Print

Ethanol saves Americans $29.13 on average Thanksgiving trip

By Renewable Fuels Association | November 21, 2012

Ethanol is helping reduce the cost of the Thanksgiving holiday for the average American family.  More than 39 million Americans will take to the road for their Thanksgiving holiday, traveling an average distance of 588 miles, according to AAA.  That means the average American family traveling by automobile this holiday will save $29.13 on gasoline purchases because of ethanol.

In May, the Center for Agricultural and Rural Development released a  study by economists at the University of Wisconsin and Iowa State University finding that in 2011, ethanol reduced wholesale gasoline prices by $1.09 per gallon nationally. Those savings have a very real impact on the average household budget.  Ethanol reduced the average American household’s spending on gasoline by more than $1,200 last year, based on average gasoline consumption data.  Since 2000, ethanol has helped save $39.8 billion annually in excess gasoline costs—roughly $340 per household per year.

“Thanks to ethanol, hardworking American families will get a break as they drive to spend the Thanksgiving holiday with loved ones.  The average American family will save $29.13 because ethanol helps lower the price of each and every gallon of gasoline.  Ethanol and the renewable fuel standard (RFS) are also helping to reduce this country’s dependence on foreign oil, thus creating a stronger country and a stronger economy.  Ethanol is a product made by Americans for Americans and we are proud that on this most American of holidays that we can offer a solution to sky-high gas prices,” said Bob Dinneen, president and CEO of the Renewable Fuels Association.

Dinneen continued, “Now, you will hear some squawking from livestock and poultry producers who oppose the RFS and ethanol.  Don’t let their scare tactics ruin your holiday.  The fact is turkey prices are lower this year than the last two years, according to the Bureau of Labor Statistics.    The bottom line is ethanol production has nothing to do with the price of Thanksgiving dinner.  Food costs are driven by energy costs.  Only 14 percent of the food bill goes to raw agricultural ingredients like vegetable oils, dairy products, corn and other grains and commodities.  Meanwhile, 86 percent of your grocery bill pays for energy, processing, packaging, marketing, labor and other costs.  Don’t let Big Food fool you into believing anything different.”

To read more about Thanksgiving turkey prices and real driving forces behind food costs, click here for RFA’s white paper: “This Thanksgiving, Avoid Big Meat’s Baloney”.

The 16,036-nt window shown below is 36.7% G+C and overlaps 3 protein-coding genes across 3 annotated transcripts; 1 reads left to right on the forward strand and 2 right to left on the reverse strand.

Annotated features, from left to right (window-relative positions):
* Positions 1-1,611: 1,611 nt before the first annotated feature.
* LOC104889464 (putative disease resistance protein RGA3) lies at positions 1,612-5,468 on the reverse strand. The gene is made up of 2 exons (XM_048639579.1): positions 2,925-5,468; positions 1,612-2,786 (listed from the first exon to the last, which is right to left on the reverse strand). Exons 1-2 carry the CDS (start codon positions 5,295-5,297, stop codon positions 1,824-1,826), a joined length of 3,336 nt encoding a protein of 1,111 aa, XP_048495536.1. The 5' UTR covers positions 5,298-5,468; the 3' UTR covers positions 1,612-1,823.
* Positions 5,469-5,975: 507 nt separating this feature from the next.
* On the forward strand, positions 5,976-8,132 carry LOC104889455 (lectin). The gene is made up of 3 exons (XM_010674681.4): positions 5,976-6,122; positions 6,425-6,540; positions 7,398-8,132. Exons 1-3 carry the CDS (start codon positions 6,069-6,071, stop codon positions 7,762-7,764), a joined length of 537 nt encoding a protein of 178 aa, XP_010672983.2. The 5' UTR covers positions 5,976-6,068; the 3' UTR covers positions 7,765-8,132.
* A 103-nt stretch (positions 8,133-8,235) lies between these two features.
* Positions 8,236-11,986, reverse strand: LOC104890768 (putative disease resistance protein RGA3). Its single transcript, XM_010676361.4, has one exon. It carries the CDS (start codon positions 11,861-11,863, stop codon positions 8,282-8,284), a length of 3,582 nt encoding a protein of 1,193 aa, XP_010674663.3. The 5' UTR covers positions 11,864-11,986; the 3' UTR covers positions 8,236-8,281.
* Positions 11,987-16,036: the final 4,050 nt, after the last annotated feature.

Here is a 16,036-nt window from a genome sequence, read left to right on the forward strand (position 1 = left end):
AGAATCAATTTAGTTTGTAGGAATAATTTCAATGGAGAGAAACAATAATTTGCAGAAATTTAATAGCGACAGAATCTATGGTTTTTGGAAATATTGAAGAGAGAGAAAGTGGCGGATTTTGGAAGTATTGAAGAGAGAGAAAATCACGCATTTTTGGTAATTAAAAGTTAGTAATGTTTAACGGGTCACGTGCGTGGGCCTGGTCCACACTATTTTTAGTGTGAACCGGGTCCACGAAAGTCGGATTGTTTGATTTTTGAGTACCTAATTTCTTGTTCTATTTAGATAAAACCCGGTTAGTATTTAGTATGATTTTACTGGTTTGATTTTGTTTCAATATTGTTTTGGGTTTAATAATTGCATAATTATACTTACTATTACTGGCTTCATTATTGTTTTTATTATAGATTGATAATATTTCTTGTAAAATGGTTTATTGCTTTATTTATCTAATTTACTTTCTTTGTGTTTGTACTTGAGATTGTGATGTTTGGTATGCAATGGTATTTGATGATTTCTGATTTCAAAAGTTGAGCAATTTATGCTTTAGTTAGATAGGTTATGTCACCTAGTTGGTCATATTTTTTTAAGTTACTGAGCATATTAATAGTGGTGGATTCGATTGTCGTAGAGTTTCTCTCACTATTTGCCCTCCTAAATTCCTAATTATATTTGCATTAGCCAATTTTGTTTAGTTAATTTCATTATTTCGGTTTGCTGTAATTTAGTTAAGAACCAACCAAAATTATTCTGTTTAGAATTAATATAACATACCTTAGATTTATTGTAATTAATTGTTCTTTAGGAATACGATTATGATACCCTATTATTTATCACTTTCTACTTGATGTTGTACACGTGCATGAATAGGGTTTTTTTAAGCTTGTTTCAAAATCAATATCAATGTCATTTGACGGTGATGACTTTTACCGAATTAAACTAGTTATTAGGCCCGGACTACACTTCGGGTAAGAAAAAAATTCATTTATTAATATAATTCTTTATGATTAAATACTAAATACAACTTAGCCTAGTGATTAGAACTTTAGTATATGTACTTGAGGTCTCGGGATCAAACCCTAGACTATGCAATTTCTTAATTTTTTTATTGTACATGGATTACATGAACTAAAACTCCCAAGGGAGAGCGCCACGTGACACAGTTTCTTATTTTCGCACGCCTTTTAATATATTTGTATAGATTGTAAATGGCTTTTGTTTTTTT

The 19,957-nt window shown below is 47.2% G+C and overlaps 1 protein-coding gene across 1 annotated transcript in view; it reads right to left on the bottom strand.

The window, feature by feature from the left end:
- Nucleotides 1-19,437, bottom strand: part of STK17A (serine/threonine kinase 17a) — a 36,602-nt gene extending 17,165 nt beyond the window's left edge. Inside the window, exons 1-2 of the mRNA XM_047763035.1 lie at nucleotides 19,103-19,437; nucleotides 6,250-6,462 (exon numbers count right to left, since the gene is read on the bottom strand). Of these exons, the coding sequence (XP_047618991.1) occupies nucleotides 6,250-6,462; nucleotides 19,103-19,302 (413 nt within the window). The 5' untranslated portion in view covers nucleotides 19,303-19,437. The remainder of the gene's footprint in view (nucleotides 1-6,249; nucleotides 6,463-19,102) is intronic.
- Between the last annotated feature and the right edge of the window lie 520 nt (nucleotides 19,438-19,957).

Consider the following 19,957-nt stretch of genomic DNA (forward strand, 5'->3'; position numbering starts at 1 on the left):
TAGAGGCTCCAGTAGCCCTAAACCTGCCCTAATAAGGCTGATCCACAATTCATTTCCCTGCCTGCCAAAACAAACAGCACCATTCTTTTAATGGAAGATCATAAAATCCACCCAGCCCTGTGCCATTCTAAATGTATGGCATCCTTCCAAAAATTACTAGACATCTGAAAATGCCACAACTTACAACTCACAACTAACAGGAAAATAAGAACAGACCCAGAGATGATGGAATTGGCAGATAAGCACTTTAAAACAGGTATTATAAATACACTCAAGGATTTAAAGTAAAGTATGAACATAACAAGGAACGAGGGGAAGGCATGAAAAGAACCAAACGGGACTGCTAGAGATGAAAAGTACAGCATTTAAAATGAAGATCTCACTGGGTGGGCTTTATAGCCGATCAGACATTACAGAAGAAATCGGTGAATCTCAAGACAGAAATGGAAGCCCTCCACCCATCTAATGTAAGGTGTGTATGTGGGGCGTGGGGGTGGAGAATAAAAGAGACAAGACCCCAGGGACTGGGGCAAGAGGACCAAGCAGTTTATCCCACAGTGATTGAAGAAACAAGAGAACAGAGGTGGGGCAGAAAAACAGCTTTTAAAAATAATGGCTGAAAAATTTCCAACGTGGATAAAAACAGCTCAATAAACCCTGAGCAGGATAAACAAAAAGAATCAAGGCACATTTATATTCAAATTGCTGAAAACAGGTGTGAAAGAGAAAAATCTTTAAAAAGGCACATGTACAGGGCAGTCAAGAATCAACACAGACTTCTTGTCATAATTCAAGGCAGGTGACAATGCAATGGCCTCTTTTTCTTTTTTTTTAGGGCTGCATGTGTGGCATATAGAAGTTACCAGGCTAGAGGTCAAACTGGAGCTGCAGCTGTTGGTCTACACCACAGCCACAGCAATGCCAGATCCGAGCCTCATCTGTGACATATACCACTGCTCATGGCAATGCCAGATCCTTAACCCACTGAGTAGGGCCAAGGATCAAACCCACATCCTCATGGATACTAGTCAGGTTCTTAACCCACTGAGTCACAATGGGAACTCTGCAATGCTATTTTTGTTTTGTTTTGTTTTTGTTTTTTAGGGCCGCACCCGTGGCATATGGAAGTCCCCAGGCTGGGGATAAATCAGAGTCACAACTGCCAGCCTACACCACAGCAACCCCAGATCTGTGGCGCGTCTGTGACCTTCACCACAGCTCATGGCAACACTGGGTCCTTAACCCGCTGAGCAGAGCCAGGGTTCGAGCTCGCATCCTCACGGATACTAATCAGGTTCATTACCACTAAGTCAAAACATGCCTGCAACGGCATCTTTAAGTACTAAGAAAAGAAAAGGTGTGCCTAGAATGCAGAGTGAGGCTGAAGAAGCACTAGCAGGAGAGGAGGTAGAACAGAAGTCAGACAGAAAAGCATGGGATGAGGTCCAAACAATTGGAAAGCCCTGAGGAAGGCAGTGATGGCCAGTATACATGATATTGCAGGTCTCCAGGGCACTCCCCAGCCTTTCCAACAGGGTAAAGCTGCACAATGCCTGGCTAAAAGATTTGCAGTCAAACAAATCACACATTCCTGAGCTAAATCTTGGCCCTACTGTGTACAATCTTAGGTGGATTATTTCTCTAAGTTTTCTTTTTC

7 Responses

  1. Nick

    2012-11-21

    1

    Funny... Ethanol burns up to 30% LESS efficiently than gas... so if you're blending them, that would mean you get LESS gas mileage. In turn, you would actually have to fill up MORE, completely cancelling out the fact that "it costs less".

  2. Tootoo22

    2012-11-26

    2

    Up to 30% less. Usually in older FFVs and gasoline engines. I get identical mileage on E10, same or better on E25-30 and about 1-2 mpg less with E85. But since you're such an economics, fuel, and chemistry expert you must know best, nick.

  3. John Martin

    2012-11-26

    3

    Tootoo22, If you think you are getting identical mileage as gasoline on blends of up to 30% ethanol, you have performed your mileage testing incorrectly. Physics doesn't lie! A knowledgeable, not emotional person.

  4. Tootoo22

    2012-11-27

    4

    Well, I did averages. I put in the gallons of whatever I felt like using then drove until empty. Took miles/gallons to get the average. E10 was same as E10. E25 was identical to E10. There are several studies about E25. It is the right blend of gasoline and ethanol to get equal or better mileage than E0/E10. E0, E10, E25 i get 18 mpg (96 dodge ram). E85 i get 17. So.. Unless my test was wrong...

  5. Tootoo22

    2012-11-27

    5

    E10 was the same as E0. **

  6. George Nitta

    2012-12-01

    6

    Aloha folks, Here in Hawaii I have tested the real E10 and got an average of 3-4 miles better then just gas. You have to check IF what you have there IS really E10 and not ethanol that is KILLED before they put it in the gas. All about money. I used my own mix of E30 in any cars 79 and older with no changes done to the engine and get really great mileage like 5-6 more miles per gallon, but remember on the OPEN road and not in stop and go. I know what the so called experts say but this is what I have found in all of my test. My ethanol is brounght in from Brazil and not from corn but sugar cane. If you check the so called E85 there it will be only E60 and not E85. Check it out before you say that ethanol is no good, it's the best fuel that I have ever run in my cars and trucks.

  7. TooToo22

    2012-12-02

    7

    Luckily the E85 where I am from is about E70-E75 winter blend and E80-E85 regular blend! But I am in the corn belt.

  8.  

    Leave a Reply

    Comments are closed